Disney’s “The BFG” is Summer Movie Storytelling at Its Finest
posted by: Gretchen
So hold your breath, cross your fingers, here we go! ~ The BFG
Imagine your childhood summer movie outings without “E.T the Extraterrestrial,” “Jurassic Park,” the Indiana Jones films, “The Goonies,” “Gremlins,” “Back to the Future,” and “Who Framed Roger Rabbit.” How boring. How uninspiring! What would have been on our lunchboxes or on our t-shirts? Thankfully, Steven Spielberg directed and/or produced some of the greatest family films of our time, staking a claim in our summer memories.
He’s back. Now your kids can dabble in a bit of Spielbergian storytelling magic this summer. Disney’s “The BFG” opens on July 1st, 2016. Based on Roald Dahl’s beloved tale, Spielberg’s interpretation stays true to the whimsical, cheeky, perilous heart of the story. There is nothing like “The BFG” in theaters right now and there hasn’t been anything for kids this fresh in years.
The movie opens in London, sometime in the 1980s. A serious, steady orphan girl named Sophie (played fantastically by 12-year-old Ruby Barnhill) is whisked away from one horrid situation into what she believes is another horrid situation. A giant snatches her right out of her bed one dark night. They become accomplices and partners in bringing magic to ‘human beans’—and most importantly, rescue. The BFG stands for Big Friendly Giant, who is an utter doll of a creature. Mark Rylance is perfect as the voice and inspiration for the BFG’s delightful physical presence on screen.
The BFG’s unique and humorous vocabulary is one of the best parts of the film. How can something so big and powerful be more childlike than a child? Intelligent, old-soul Sophie has her hands full as she convinces the BFG to fight for his own freedom against a horde of nine fearsome giants who are even more giant than the BFG. They are driven, a tad scary, and are perpetually hungry. Jermaine Clement of Flight of the Conchords fame voices the leader of the giants, Fleshlumpeater. Can he be stopped?
Sophie and the BFG appeal to a higher authority. Without spoilers, the help turns out to be someone most unexpected. The pure implausibility of their plan coupled with absolute madcap creativity and a bit of potty humor equals more laughter in the theater than I’ve heard in years. Truly, a treat for every sense. It’s also a joy to watch a courageous, strong girl in action.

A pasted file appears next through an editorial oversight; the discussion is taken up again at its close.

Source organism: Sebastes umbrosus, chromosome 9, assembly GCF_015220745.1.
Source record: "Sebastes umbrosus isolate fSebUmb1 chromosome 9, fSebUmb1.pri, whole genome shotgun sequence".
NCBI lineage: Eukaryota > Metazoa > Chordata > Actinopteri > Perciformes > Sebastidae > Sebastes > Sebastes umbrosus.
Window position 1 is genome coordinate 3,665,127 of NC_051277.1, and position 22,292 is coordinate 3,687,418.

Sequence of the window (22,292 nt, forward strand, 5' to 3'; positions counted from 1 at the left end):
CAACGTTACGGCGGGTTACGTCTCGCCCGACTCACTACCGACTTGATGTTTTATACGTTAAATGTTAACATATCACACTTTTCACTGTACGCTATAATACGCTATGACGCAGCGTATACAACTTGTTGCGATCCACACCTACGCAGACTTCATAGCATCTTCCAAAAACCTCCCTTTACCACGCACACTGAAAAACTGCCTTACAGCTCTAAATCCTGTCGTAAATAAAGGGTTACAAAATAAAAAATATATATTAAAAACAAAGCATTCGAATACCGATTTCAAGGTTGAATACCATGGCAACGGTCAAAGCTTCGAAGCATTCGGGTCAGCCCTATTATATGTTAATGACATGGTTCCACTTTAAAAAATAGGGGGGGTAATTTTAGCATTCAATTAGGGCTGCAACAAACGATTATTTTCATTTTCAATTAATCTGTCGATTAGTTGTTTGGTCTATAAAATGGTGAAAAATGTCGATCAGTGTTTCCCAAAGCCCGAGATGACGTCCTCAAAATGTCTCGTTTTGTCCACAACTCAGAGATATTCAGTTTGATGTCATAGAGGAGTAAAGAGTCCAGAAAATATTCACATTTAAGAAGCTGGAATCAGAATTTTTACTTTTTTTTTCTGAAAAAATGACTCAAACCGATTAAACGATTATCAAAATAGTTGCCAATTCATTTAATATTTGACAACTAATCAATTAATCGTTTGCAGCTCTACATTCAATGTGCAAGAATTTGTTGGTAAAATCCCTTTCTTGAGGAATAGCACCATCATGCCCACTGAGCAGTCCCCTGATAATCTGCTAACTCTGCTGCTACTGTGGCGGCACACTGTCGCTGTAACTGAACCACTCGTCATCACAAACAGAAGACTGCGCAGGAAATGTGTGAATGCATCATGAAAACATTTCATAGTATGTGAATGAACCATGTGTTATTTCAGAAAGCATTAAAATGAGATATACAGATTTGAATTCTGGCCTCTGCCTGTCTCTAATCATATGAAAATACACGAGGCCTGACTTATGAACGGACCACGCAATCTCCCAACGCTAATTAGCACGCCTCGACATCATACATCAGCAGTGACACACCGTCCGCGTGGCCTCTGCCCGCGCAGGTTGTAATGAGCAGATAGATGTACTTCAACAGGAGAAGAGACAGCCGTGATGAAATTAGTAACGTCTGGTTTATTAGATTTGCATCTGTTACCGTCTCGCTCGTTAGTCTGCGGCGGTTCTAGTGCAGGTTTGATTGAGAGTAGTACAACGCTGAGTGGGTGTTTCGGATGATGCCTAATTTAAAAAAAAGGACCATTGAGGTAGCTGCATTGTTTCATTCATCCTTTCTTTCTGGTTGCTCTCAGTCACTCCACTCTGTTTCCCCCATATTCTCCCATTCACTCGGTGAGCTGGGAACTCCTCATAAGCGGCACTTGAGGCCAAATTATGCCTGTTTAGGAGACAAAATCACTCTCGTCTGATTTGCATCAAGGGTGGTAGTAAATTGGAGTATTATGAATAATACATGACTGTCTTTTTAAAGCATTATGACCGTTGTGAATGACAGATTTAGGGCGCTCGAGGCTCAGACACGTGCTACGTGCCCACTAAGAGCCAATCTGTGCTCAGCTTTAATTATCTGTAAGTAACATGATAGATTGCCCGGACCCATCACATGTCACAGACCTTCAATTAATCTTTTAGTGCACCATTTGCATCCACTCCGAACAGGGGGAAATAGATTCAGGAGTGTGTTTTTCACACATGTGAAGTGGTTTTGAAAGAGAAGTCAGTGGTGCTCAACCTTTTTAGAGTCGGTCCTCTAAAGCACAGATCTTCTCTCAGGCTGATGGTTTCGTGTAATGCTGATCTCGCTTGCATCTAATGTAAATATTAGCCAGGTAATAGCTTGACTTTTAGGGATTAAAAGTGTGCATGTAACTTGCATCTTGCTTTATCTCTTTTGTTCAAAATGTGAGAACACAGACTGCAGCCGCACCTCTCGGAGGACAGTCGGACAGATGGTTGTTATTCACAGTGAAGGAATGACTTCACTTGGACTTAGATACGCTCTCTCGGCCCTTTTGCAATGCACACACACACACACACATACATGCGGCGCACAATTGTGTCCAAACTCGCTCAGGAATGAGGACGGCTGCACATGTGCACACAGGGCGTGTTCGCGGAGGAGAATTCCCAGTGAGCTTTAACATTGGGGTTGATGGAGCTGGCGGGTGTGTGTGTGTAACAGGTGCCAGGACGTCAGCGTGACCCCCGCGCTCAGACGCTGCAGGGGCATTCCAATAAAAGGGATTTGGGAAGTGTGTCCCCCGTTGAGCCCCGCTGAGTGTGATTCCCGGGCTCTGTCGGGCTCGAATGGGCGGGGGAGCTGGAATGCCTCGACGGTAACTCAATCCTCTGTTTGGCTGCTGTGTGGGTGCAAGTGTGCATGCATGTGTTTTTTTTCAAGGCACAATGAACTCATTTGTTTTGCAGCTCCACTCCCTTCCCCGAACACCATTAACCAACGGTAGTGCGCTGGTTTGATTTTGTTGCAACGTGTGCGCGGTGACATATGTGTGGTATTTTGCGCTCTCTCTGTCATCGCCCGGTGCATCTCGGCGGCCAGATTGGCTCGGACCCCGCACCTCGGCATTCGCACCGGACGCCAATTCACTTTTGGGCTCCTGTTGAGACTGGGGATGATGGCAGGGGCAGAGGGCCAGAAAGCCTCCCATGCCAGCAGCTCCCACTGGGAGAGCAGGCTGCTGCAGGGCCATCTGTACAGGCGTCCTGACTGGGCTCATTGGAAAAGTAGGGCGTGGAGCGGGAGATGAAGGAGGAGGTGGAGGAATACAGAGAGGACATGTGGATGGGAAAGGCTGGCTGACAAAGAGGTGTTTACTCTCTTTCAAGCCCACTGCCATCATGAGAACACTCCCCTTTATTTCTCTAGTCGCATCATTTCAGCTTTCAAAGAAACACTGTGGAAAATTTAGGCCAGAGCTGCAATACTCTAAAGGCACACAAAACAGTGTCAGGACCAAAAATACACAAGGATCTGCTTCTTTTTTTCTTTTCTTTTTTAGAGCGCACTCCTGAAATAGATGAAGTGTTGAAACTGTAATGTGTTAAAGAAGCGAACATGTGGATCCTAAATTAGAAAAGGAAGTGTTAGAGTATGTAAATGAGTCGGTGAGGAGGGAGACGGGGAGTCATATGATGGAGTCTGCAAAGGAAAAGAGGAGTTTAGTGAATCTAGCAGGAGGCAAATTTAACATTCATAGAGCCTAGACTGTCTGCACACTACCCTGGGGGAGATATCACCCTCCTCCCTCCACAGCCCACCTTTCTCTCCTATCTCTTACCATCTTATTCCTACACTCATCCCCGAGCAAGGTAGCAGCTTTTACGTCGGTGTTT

Visually, “The BFG” is stunning and dreamlike. One scene in particular, where Sophie lends the BFG a hand at his unusual occupation, was breathtaking. This is one of the hallmarks of a perfect summer kid’s film. Are you transported out of the air conditioning and sticky floors to a world you want to be a part of? Yes. To fight giants, to bring dreams, to make a friend, to settle a score, to find a home, to be loved and love in return—”The BFG” answers the call.
“The BFG” might be a bit scary or intense for younger children. The evil giants make no secret they love to eat delicious children. Older kids will appreciate the humor and adventure, even if they haven’t read the book. Don’t be surprised if your kids want to read it after seeing the film, which is a win-win. Grown-ups can revisit what it’s like to sink into a sumptuous, utterly entertaining summer movie.
If they come out with a lunchbox, I’m getting one.
“The BFG” is rated PG for scenes of a child in peril. It opens on July 1st, 2016.
Watch the trailer!
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